Himal Chuli, one of State Street’s best-kept secrets, offers a dining experience worth talking about. Discreetly located on the 300 block of State Street, the authentic Nepali restaurant transports diners from a college town to a Himalayan kitchen. Adorned in Nepali tapestries, statues and photographs, and accompanied by Indian music, this hole-in-the-wall restaurant could easily be found in the Himalayas themselves.
Seating no more than 25 people, the tiny restaurant creates an intimate setting. While intimacy is nice, you don’t always want to feel like you’re part of the neighboring table’s conversation. Despite its discreet storefront, Himal Chuli is surprisingly busy, so the setup is great for those who enjoy eavesdropping.
The restaurant’s expansive menu offsets Himal Chuli’s small size. The six-page menu is filled with exotic dishes followed by a detailed description. These helpful descriptions provide relief to the stress often associated with trying unfamiliar ethnic cuisine. Although the wide selection made choosing an entree challenging, ordering a mango lassi and some samosas to start was a given. A lassi is a refreshing yogurt drink that comes in flavors like mango and cinnamon. The mango was not too sweet and the yogurt not too tart, making it just as refreshing as declared by the menu. A samosa is best described as a South Asian dumpling. The vegetable pastry is filled with peas, potatoes, onions and Nepali herbs and topped with a yogurt sauce.
As a vegetarian, finding options on a menu is often difficult, but this wasn’t the case at Himal Chuli. Luckily for me, Himal Chuli takes prides in its vegetarian and vegan options. My friend and I decided on the seitan buff and the rice, takari, and dal. Dal, a pea and bean soup, accompanied both our entrees. The soup was rich without being too heavy.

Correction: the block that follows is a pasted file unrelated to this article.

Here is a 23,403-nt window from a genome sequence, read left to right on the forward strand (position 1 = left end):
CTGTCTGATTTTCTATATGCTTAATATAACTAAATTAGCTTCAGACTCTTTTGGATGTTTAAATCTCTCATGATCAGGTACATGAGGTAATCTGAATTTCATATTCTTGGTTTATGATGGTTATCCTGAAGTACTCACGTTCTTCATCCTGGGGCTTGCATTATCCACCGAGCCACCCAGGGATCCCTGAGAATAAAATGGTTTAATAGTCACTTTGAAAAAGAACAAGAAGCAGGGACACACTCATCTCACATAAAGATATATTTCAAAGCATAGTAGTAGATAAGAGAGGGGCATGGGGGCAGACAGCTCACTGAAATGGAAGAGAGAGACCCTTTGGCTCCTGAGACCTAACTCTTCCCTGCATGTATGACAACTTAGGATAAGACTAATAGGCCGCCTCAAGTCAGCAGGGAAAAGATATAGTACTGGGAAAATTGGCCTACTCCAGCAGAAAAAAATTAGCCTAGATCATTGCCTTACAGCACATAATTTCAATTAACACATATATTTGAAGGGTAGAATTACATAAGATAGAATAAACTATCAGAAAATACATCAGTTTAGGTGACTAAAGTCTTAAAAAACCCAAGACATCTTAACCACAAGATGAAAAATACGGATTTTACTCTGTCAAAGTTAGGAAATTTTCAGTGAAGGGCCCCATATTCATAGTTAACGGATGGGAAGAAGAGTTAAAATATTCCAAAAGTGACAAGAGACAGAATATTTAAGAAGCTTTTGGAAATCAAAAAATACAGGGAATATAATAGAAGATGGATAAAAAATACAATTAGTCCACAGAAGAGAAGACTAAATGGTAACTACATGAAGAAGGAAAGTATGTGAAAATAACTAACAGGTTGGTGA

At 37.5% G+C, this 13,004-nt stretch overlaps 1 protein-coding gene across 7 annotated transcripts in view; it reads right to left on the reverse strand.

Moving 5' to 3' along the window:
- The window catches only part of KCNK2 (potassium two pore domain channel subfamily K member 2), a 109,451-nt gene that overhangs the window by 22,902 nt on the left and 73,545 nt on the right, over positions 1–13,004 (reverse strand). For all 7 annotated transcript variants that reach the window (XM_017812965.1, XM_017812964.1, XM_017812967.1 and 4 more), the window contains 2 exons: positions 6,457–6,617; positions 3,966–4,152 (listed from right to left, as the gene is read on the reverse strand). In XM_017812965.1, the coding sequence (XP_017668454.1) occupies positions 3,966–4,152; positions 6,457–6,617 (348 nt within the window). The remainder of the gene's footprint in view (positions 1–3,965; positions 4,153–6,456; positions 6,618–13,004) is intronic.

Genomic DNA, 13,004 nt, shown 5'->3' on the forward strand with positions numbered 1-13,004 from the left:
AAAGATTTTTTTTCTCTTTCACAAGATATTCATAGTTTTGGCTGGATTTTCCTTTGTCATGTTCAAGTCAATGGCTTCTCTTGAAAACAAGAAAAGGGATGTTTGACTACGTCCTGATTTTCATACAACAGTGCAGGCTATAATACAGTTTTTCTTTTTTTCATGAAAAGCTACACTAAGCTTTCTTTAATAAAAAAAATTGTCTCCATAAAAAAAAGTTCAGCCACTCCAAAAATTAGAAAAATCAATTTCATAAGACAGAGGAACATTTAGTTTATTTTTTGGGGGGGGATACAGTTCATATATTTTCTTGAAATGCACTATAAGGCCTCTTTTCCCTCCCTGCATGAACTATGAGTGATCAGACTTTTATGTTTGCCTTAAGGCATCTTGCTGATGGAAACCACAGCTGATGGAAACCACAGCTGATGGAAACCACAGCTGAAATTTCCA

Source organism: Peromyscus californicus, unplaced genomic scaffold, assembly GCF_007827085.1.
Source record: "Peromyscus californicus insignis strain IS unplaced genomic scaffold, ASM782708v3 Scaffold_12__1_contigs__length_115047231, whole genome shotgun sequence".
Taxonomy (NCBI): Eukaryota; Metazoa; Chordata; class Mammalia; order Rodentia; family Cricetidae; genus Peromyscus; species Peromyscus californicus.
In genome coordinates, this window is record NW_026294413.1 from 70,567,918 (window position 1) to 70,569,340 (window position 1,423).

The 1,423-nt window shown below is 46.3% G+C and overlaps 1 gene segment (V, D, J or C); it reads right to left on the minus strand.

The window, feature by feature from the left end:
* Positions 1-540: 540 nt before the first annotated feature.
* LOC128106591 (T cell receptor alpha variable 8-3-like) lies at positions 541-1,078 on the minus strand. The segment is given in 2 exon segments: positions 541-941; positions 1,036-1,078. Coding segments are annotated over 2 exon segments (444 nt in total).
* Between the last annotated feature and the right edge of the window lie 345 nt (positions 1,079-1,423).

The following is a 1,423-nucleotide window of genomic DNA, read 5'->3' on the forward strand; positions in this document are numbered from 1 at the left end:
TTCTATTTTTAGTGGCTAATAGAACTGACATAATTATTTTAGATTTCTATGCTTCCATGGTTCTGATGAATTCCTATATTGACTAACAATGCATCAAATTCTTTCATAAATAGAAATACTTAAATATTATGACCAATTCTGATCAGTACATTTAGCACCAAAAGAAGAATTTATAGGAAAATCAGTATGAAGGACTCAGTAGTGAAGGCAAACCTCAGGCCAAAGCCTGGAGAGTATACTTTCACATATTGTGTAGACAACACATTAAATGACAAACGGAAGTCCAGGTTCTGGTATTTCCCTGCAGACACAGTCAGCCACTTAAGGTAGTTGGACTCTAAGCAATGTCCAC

The seitan buff, consisting of organic seitan, or wheat gluten often used as a vegetarian substitute for meat, stir-fried with various vegetables and Mediterranean spices, was delicious to say the least. The seitan was a perfect consistency, and the whole dish was flavorful without being too spicy. The whole wheat roti, flat bread made with yogurt, served with my entree was warm and fresh. Although my dining partner enjoyed my meal more than her own, she was satisfied by the daily takari. The steamed long grain rice with peas, potatoes and an array of spices was enjoyable, but not impressive.
For dessert, we ordered the peda described on the menu as a “homemade sweet with ricotta cheese, pistachio nuts, coconut, honey and cardamom seed.” The peda’s sweet flavor but strange consistency did not win us over.
When dining at Himal Chuli, you not only get a taste of delicious Nepali cuisine but a taste of Nepalese culture. The authentic homemade cooking and warm hospitality create a dining experience that strays from usual State Street dining. Himal Chuli is an asset to Madison that serves as a great escape from campus life.